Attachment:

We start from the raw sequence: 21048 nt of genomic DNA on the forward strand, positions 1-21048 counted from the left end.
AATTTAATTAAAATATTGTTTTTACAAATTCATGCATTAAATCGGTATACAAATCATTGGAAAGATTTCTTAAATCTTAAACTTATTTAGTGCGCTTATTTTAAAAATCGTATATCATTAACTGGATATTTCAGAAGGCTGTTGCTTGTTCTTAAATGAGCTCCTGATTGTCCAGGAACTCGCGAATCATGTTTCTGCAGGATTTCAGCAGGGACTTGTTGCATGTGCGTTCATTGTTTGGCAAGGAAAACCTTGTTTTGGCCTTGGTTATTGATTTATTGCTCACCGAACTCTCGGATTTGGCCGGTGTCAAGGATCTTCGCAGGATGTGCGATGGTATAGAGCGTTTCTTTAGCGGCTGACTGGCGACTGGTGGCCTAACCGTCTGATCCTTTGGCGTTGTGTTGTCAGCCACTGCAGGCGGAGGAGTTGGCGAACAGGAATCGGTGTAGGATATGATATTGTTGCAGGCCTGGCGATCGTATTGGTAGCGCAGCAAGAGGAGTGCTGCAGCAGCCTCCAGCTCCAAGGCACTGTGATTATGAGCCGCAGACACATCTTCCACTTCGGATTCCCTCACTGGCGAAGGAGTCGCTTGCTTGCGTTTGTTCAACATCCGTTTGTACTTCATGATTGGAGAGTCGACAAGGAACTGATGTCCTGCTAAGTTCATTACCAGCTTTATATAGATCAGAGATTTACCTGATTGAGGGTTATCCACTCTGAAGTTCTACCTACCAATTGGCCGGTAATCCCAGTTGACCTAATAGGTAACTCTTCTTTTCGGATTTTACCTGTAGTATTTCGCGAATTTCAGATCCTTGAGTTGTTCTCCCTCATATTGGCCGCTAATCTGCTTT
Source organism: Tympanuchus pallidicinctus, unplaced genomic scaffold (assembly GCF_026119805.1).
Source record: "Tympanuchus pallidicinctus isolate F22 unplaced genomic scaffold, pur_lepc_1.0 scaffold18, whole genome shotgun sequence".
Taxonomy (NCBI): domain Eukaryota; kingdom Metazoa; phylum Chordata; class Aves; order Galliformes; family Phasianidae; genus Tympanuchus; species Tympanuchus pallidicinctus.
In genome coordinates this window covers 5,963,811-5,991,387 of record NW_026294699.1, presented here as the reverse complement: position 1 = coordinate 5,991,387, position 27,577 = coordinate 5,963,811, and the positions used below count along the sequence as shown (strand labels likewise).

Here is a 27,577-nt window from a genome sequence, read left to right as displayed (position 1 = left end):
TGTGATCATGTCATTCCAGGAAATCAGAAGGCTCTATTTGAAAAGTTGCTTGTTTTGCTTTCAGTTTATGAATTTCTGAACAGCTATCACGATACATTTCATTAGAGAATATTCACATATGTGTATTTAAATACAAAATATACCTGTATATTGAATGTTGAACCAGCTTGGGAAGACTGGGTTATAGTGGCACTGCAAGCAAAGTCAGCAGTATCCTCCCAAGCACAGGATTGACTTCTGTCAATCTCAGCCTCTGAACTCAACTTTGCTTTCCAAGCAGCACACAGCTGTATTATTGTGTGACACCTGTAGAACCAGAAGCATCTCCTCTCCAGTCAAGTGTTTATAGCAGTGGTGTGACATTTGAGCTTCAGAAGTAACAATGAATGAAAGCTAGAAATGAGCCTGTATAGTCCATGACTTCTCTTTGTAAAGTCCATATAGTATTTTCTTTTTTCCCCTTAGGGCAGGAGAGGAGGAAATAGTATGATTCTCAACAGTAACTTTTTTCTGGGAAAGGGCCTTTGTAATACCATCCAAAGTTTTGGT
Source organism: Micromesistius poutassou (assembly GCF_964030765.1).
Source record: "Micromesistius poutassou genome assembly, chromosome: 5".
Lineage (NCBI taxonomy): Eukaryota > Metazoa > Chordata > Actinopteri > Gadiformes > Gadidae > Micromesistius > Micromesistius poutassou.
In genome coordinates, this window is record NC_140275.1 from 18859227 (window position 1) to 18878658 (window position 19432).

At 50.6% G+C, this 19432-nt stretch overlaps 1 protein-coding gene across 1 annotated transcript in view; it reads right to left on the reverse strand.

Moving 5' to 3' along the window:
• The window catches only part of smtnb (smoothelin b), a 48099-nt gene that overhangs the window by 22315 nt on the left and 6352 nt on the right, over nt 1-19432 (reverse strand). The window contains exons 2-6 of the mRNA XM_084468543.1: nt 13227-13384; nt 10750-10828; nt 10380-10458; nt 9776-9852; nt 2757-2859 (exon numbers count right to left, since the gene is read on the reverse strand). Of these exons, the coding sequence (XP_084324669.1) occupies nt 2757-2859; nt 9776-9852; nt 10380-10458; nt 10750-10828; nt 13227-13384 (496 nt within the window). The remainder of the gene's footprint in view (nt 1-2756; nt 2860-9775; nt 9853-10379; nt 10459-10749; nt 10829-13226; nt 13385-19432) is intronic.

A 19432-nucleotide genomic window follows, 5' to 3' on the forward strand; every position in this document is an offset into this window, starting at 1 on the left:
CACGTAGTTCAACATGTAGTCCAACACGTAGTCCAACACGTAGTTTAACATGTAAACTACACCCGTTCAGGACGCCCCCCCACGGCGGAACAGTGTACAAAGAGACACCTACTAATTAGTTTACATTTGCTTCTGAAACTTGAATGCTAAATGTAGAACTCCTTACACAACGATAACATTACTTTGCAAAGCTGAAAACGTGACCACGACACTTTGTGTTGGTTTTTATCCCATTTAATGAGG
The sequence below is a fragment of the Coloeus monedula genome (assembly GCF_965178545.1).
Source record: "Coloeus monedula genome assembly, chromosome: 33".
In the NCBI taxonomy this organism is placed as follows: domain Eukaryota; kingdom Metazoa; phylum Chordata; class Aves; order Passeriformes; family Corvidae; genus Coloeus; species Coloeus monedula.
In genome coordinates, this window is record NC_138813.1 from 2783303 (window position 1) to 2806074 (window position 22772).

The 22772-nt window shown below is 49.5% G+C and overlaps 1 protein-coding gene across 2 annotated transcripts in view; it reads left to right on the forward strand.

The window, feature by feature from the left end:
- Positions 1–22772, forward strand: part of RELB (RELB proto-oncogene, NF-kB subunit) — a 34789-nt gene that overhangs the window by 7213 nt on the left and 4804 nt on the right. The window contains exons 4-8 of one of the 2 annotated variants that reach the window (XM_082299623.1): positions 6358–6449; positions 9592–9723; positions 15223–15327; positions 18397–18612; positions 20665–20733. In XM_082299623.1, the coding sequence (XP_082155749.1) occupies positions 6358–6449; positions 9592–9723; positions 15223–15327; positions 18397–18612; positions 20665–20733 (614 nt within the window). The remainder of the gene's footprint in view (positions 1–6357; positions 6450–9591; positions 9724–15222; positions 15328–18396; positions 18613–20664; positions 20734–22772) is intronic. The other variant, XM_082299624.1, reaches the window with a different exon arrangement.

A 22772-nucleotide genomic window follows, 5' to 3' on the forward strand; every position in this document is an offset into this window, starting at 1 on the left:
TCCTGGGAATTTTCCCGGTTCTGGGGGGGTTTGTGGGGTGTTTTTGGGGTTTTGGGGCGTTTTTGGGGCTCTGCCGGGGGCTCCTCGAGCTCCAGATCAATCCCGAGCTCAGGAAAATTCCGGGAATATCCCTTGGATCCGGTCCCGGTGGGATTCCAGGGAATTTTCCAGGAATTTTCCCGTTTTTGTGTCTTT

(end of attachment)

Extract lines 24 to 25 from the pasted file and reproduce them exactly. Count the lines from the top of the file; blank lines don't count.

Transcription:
- Positions 1–22772, forward strand: part of RELB (RELB proto-oncogene, NF-kB subunit) — a 34789-nt gene that overhangs the window by 7213 nt on the left and 4804 nt on the right. The window contains exons 4-8 of one of the 2 annotated variants that reach the window (XM_082299623.1): positions 6358–6449; positions 9592–9723; positions 15223–15327; positions 18397–18612; positions 20665–20733. In XM_082299623.1, the coding sequence (XP_082155749.1) occupies positions 6358–6449; positions 9592–9723; positions 15223–15327; positions 18397–18612; positions 20665–20733 (614 nt within the window). The remainder of the gene's footprint in view (positions 1–6357; positions 6450–9591; positions 9724–15222; positions 15328–18396; positions 18613–20664; positions 20734–22772) is intronic. The other variant, XM_082299624.1, reaches the window with a different exon arrangement.

A 22772-nucleotide genomic window follows, 5' to 3' on the forward strand; every position in this document is an offset into this window, starting at 1 on the left: